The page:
Friday, November 28, 2008

'India's 9/11' - Who Did It?

I've heard the attack on Mumbai called 'India's 9/11.' It's a reasonable comparison: Mumbai is enormously important to India's economy, and is a major port city, just like New York City. And, the attack on Mumbai earlier this week was a large-scale operation, like the 9/11 attacks on America.

Thankfully, it looks like the Mumbai attack has killed less than a tenth as many people as 9/11.

The last I saw, part of the Taj Mahal hotel was still on fire, and two or three terrorists are still inside.

Over at the Chabad house, the killing is over. The terrorists missed a two-year-old boy, thanks to a quick-thinking cook, but got most of the rest of the Jews.

Enter the Experts

Experts are proclaiming that this is obviously the work of the Pakistani military, or Al Qaeda, or some other outfit. At least one of them is likely to be right.

I agree with those who say that the scale and organization of this suggests Al Qaeda, as it was when it hit America back on 9/11. But, at this point it might be any bunch that could plan and coordinate an attack like this.

Related posts: In the news:


Brian H. Gill said...



Rather heavy on advertising and a chat sing-up, but there is a list of headlines.

Test said...

Check out other views and things you can do to fight against terrorism at my blog -


Brian H. Gill said...

Nigel Legin,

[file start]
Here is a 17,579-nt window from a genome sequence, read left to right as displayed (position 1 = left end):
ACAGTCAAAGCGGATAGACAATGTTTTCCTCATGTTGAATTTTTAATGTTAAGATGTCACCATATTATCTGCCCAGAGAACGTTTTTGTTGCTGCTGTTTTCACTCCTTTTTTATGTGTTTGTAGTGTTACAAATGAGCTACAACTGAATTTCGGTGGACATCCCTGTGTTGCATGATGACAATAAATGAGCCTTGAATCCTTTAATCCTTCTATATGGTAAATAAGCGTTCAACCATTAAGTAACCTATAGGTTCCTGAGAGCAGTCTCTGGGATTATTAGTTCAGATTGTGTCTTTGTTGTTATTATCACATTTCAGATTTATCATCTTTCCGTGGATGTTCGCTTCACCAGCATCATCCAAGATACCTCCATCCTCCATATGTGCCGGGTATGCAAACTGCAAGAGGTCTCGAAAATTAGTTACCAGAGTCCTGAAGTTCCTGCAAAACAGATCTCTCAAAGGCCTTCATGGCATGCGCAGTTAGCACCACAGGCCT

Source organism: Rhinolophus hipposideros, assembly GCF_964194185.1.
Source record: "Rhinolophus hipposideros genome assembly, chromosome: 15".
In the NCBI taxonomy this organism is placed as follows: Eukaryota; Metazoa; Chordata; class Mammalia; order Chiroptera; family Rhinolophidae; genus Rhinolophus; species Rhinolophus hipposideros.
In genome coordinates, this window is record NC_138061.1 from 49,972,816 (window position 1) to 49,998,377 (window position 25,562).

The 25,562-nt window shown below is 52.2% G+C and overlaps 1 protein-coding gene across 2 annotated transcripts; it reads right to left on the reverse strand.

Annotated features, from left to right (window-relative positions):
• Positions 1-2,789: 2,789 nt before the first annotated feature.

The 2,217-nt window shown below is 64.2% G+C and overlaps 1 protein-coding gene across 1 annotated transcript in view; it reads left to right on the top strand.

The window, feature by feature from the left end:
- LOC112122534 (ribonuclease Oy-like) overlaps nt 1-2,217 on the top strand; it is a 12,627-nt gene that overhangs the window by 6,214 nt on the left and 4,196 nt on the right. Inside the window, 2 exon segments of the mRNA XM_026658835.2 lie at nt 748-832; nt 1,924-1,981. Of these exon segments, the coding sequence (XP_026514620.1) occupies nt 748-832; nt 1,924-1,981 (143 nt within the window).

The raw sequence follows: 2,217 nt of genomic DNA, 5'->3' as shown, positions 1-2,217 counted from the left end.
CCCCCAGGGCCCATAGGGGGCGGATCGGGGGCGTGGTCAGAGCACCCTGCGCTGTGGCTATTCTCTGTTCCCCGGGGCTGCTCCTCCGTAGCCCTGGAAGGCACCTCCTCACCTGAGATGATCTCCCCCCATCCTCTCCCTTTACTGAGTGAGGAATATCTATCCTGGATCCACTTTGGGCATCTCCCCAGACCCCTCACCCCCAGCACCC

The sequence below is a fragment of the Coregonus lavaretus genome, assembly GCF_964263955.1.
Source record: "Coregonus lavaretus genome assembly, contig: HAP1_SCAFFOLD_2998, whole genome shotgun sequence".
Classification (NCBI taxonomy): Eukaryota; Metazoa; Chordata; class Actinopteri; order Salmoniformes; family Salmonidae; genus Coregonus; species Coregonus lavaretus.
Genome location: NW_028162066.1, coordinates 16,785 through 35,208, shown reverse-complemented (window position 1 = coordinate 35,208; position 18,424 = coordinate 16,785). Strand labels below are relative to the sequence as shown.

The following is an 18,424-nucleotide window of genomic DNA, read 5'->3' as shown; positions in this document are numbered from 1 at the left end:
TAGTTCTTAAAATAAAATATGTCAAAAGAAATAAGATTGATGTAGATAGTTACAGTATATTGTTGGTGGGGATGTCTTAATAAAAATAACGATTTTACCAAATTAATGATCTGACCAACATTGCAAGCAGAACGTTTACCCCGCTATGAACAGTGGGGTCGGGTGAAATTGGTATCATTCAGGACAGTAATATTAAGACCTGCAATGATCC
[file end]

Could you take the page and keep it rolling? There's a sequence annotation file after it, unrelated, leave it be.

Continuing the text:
I'm not likely to stop buying products made in Pakistan. Or India, China, or Chicago, for that matter.

As I often do, I'll point out that I do not necessarily agree with sources that I link to or cite in this blog. Yours does seem to have an interesting point of view.

I discussed the current state of fact and speculation, and my take on it, is in "Pakistan, India, Mumbai, Nuclear Weapons, and Pashtunistan: Simple This Isn't" (December 27, 2008).

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Note! Although I believe that these websites and blogs are useful resources for understanding the War on Terror, I do not necessarily agree with their opinions. 1 1 Given a recent misunderstanding of the phrase "useful resources," a clarification: I do not limit my reading to resources which support my views, or even to those which appear to be accurate. Reading opinions contrary to what I believed has been very useful at times: sometimes verifying my previous assumptions, sometimes encouraging me to change them.

Even resources which, in my opinion, are simply inaccurate are sometimes useful: these can give valuable insights into why some people or groups believe what they do.

In short, It is my opinion that some of the resources in this blogroll are neither accurate, nor unbiased. I do, however, believe that they are useful in understanding the War on Terror, the many versions of Islam, terrorism, and related topics.